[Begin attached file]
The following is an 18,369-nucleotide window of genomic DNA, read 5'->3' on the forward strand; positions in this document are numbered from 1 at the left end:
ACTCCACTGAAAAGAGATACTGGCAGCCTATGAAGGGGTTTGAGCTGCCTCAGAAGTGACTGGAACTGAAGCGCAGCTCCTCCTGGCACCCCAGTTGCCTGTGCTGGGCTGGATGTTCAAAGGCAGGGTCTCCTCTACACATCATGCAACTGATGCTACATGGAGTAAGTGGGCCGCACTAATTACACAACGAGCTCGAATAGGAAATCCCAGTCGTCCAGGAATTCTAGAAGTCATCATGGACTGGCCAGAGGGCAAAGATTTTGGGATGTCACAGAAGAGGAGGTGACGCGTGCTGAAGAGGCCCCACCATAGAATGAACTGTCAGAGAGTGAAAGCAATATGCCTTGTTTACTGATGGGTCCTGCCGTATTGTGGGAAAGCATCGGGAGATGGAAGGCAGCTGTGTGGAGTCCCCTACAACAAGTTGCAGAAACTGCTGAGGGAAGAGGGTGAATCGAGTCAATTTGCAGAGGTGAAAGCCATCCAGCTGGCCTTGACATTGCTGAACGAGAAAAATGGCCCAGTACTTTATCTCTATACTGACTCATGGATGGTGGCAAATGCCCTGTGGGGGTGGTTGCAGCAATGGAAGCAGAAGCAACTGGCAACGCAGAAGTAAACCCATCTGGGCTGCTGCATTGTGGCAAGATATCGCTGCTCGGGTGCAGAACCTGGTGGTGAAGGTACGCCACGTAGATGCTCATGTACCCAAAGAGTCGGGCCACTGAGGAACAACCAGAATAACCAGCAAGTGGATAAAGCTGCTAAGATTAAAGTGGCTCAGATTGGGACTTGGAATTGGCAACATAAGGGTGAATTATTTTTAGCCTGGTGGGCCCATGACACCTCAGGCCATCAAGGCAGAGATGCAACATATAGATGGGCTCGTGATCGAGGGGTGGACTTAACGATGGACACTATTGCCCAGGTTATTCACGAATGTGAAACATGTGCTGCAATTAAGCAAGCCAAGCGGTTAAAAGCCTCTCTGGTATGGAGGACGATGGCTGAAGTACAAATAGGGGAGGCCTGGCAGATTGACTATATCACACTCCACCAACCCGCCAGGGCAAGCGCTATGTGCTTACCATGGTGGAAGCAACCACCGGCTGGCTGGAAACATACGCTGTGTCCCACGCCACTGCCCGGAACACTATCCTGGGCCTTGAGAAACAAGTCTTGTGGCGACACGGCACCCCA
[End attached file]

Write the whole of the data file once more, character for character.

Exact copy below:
The following is an 18,369-nucleotide window of genomic DNA, read 5'->3' on the forward strand; positions in this document are numbered from 1 at the left end:
ACTCCACTGAAAAGAGATACTGGCAGCCTATGAAGGGGTTTGAGCTGCCTCAGAAGTGACTGGAACTGAAGCGCAGCTCCTCCTGGCACCCCAGTTGCCTGTGCTGGGCTGGATGTTCAAAGGCAGGGTCTCCTCTACACATCATGCAACTGATGCTACATGGAGTAAGTGGGCCGCACTAATTACACAACGAGCTCGAATAGGAAATCCCAGTCGTCCAGGAATTCTAGAAGTCATCATGGACTGGCCAGAGGGCAAAGATTTTGGGATGTCACAGAAGAGGAGGTGACGCGTGCTGAAGAGGCCCCACCATAGAATGAACTGTCAGAGAGTGAAAGCAATATGCCTTGTTTACTGATGGGTCCTGCCGTATTGTGGGAAAGCATCGGGAGATGGAAGGCAGCTGTGTGGAGTCCCCTACAACAAGTTGCAGAAACTGCTGAGGGAAGAGGGTGAATCGAGTCAATTTGCAGAGGTGAAAGCCATCCAGCTGGCCTTGACATTGCTGAACGAGAAAAATGGCCCAGTACTTTATCTCTATACTGACTCATGGATGGTGGCAAATGCCCTGTGGGGGTGGTTGCAGCAATGGAAGCAGAAGCAACTGGCAACGCAGAAGTAAACCCATCTGGGCTGCTGCATTGTGGCAAGATATCGCTGCTCGGGTGCAGAACCTGGTGGTGAAGGTACGCCACGTAGATGCTCATGTACCCAAAGAGTCGGGCCACTGAGGAACAACCAGAATAACCAGCAAGTGGATAAAGCTGCTAAGATTAAAGTGGCTCAGATTGGGACTTGGAATTGGCAACATAAGGGTGAATTATTTTTAGCCTGGTGGGCCCATGACACCTCAGGCCATCAAGGCAGAGATGCAACATATAGATGGGCTCGTGATCGAGGGGTGGACTTAACGATGGACACTATTGCCCAGGTTATTCACGAATGTGAAACATGTGCTGCAATTAAGCAAGCCAAGCGGTTAAAAGCCTCTCTGGTATGGAGGACGATGGCTGAAGTACAAATAGGGGAGGCCTGGCAGATTGACTATATCACACTCCACCAACCCGCCAGGGCAAGCGCTATGTGCTTACCATGGTGGAAGCAACCACCGGCTGGCTGGAAACATACGCTGTGTCCCACGCCACTGCCCGGAACACTATCCTGGGCCTTGAGAAACAAGTCTTGTGGCGACACGGCACCCCA